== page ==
Things got started as Arthur began setting up the server required to perform the back-end audio fingerprinting/matching, while Roy and I worked on the core functionality. By lunchtime we had the server responding to service calls, local databases created, and much of the core functionality working. After some chicken tacos, we powered on for a few hours: adding missing features, fixing inevitable bugs, and chugging copious amounts of Red Bull. A couple hours before the event was officially over, we had an app that could record audio, match the audio fingerprint, and save that item to your history.

The only real technical issue we experienced was with the free audio-fingerprinting service that was used, which failed to match as many songs as we expected. However, there are other paid audio-fingerprinting services available that promise more success, so this issue could be resolved without too much of a headache.

When it was all said and done, we had a working proof-of-concept that took around eight hours to complete. I’m once again surprised by how quickly an Enyo app can come together. So, what are you doing with your day?


Topics  DevRel Team, Events

Getting Familiar with the Flexible Box Layout Model

1 BY Jeremy Thomas

With the upcoming release of the Pre 3 and TouchPad, we will have two new webOS devices that offer different screen sizes and resolutions than we’ve had before. While these devices will be able to scale & display current apps correctly, developers who want to take advantage of the additional screen real estate will still need to update their apps accordingly. For orientation-independent devices like the TouchPad, it’s becoming especially important to ensure applications also scale & display correctly based on device orientation. One way to obtain this result is by using the CSS3 flexible box layout model.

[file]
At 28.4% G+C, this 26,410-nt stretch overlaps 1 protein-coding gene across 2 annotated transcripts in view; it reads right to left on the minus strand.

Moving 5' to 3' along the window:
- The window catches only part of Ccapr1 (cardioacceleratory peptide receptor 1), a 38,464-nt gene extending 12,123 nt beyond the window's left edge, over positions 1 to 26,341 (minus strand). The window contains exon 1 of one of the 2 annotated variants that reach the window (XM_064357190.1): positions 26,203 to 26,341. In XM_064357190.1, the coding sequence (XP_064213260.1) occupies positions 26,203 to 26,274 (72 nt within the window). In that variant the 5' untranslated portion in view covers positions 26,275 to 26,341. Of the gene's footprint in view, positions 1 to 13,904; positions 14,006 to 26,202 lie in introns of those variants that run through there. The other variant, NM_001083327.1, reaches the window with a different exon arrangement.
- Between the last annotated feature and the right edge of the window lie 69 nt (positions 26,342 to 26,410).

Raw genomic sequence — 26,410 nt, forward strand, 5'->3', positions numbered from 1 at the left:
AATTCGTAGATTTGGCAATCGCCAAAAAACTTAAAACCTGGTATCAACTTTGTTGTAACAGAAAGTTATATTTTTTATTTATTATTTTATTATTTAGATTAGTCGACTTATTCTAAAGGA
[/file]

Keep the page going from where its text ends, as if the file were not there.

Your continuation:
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Customizing the Spinner Widget

0 BY Jeremy Thomas

Occasionally while developing, you get the urge to add a little personal flavor in your application. Let’s spice up one of the more under-appreciated widgets on the platform: the spinner.

Since we should be providing the user some visual feedback while waiting on a response from a service/device, many apps make use of the spinner widget. While most developers will choose to leave the spinner as-is, you may want to customize it a bit. Before making the mistake of Googling for animated gif spinners, let’s learn how we can modify the spinner widget to get unique results. Mojo’s built-in spinner widget contains properties that allows us to modify the look and behavior of the spinner. Utilizing this gives us the following benefits:

- Control over when the animation starts/stops
- Frames per second
- Lead-in/lead-out animations
- Any image format can be used
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Playing with Prototype Extensions

8 BY Jeremy Thomas

As we make the transition to Enyo, developers can still take advantage of Mojo, especially with the upcoming releases of the HP Veer and Pre 3. And while you’re probably very familiar with Mojo, perhaps you aren’t aware of how you can take advantage of the many existing JavaScript libraries that work seamlessly with Mojo.

The Mojo application framework includes Prototype as part of its interface and implementation. Prototype is a stand-alone JavaScript framework, similar to jQuery, YUI, MooTools, and many others. Since Prototype is baked into Mojo, this means that you can use any Prototype-based extension library, with minimal effort and minimal risk of conflicts, in your webOS apps. Let’s walk through a few examples to see how to take advantage of the vast pool of Prototype resources the web has to offer.